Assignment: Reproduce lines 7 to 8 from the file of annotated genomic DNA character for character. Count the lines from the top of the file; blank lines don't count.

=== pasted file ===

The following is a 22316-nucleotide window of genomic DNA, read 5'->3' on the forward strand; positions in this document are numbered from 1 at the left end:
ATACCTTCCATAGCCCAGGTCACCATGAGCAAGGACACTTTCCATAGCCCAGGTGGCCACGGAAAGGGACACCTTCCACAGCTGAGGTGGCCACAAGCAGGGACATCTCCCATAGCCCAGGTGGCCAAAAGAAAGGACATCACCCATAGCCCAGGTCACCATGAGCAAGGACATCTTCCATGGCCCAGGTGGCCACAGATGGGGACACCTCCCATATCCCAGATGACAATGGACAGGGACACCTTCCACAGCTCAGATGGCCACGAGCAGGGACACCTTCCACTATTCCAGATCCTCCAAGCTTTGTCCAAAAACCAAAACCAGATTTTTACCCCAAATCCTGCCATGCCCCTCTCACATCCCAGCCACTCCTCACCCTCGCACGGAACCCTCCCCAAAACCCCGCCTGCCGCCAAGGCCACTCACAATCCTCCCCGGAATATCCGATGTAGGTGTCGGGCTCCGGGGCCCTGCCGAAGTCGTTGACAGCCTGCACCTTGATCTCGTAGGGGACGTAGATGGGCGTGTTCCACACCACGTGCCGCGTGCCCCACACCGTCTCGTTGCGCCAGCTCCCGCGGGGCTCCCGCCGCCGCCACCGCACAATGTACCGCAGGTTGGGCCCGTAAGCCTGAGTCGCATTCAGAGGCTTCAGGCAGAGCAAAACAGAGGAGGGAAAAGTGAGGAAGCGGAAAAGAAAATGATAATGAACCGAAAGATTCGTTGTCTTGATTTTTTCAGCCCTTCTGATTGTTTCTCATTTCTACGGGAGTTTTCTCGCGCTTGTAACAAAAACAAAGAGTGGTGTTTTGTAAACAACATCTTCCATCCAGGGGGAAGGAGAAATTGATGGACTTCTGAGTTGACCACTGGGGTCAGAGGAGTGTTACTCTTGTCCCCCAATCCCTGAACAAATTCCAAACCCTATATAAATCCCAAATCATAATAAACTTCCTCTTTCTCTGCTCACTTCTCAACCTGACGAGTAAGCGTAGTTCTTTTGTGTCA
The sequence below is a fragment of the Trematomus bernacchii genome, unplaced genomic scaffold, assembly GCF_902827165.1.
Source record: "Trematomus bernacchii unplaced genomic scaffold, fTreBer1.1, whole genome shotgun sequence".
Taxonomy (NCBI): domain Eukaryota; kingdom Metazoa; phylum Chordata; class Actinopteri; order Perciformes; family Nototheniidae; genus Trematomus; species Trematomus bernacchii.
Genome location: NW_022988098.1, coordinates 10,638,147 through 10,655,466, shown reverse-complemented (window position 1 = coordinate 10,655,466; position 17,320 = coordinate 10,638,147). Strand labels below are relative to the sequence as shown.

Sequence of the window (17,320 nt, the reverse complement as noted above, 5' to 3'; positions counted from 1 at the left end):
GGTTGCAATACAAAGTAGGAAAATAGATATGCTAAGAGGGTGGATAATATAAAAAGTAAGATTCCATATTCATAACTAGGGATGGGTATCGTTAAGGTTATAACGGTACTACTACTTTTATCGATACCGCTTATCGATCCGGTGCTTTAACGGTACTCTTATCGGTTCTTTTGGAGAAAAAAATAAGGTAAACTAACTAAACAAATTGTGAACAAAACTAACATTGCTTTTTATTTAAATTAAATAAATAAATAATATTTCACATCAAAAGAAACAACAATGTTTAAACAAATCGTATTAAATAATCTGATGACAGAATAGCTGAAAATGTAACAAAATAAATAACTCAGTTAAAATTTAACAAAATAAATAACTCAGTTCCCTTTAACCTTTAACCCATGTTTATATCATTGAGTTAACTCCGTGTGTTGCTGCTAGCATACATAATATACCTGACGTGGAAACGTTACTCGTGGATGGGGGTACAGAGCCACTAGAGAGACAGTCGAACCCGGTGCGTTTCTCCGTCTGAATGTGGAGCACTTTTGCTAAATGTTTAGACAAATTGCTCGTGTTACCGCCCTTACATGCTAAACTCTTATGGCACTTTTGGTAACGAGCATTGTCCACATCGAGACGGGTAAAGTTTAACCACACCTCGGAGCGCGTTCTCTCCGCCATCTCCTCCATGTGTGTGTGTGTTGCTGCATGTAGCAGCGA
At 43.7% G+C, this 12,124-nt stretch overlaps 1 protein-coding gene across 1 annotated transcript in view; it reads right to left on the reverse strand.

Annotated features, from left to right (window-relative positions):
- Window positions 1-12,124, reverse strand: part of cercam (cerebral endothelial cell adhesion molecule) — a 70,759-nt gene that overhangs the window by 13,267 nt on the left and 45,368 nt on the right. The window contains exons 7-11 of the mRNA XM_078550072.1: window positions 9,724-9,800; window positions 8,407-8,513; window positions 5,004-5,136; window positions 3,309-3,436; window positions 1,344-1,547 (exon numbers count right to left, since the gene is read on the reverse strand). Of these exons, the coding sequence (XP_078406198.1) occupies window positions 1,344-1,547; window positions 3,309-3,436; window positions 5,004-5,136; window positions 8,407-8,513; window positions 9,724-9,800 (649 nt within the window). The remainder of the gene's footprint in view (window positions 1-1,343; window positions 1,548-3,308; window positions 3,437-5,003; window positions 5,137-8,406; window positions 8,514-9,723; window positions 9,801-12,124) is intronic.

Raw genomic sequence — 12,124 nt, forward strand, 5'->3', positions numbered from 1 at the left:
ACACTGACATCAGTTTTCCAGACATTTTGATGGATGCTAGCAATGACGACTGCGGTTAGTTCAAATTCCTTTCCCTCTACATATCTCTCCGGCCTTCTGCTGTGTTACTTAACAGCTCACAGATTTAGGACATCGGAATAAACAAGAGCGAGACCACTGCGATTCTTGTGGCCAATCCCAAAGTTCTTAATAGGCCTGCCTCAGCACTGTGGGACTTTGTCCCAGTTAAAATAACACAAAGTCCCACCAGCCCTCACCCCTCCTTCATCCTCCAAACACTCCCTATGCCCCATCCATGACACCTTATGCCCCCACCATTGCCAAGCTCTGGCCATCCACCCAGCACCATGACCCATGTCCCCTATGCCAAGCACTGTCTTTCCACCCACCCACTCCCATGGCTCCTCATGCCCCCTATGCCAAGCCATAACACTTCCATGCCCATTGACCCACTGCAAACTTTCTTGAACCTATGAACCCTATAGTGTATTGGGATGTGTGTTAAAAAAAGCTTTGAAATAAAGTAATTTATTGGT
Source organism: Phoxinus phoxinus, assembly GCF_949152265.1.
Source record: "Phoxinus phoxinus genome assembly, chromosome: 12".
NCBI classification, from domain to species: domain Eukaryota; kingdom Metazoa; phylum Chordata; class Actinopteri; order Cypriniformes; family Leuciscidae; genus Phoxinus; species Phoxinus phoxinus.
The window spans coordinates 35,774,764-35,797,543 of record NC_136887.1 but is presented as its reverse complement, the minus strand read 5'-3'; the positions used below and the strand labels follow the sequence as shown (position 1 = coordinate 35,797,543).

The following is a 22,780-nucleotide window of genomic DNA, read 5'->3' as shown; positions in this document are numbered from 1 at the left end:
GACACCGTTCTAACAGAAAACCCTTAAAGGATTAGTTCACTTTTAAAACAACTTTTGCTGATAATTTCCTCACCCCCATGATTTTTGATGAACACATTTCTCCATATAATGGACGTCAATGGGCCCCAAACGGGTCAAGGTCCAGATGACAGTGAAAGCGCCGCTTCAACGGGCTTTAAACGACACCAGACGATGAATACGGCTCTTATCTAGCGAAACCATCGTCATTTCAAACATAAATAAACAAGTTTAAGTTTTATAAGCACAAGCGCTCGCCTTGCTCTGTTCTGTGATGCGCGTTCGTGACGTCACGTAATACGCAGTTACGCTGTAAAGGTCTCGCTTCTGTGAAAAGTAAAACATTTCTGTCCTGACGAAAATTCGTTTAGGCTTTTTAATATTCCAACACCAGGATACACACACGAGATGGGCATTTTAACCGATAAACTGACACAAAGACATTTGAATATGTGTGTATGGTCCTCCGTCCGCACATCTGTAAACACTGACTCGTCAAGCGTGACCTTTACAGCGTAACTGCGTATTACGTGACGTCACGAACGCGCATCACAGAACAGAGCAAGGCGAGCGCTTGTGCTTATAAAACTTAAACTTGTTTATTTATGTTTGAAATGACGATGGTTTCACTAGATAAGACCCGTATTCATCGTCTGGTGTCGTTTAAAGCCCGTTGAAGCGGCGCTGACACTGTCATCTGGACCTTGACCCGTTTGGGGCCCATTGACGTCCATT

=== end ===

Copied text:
Sequence of the window (17,320 nt, the reverse complement as noted above, 5' to 3'; positions counted from 1 at the left end):
GGTTGCAATACAAAGTAGGAAAATAGATATGCTAAGAGGGTGGATAATATAAAAAGTAAGATTCCATATTCATAACTAGGGATGGGTATCGTTAAGGTTATAACGGTACTACTACTTTTATCGATACCGCTTATCGATCCGGTGCTTTAACGGTACTCTTATCGGTTCTTTTGGAGAAAAAAATAAGGTAAACTAACTAAACAAATTGTGAACAAAACTAACATTGCTTTTTATTTAAATTAAATAAATAAATAATATTTCACATCAAAAGAAACAACAATGTTTAAACAAATCGTATTAAATAATCTGATGACAGAATAGCTGAAAATGTAACAAAATAAATAACTCAGTTAAAATTTAACAAAATAAATAACTCAGTTCCCTTTAACCTTTAACCCATGTTTATATCATTGAGTTAACTCCGTGTGTTGCTGCTAGCATACATAATATACCTGACGTGGAAACGTTACTCGTGGATGGGGGTACAGAGCCACTAGAGAGACAGTCGAACCCGGTGCGTTTCTCCGTCTGAATGTGGAGCACTTTTGCTAAATGTTTAGACAAATTGCTCGTGTTACCGCCCTTACATGCTAAACTCTTATGGCACTTTTGGTAACGAGCATTGTCCACATCGAGACGGGTAAAGTTTAACCACACCTCGGAGCGCGTTCTCTCCGCCATCTCCTCCATGTGTGTGTGTGTTGCTGCATGTAGCAGCGA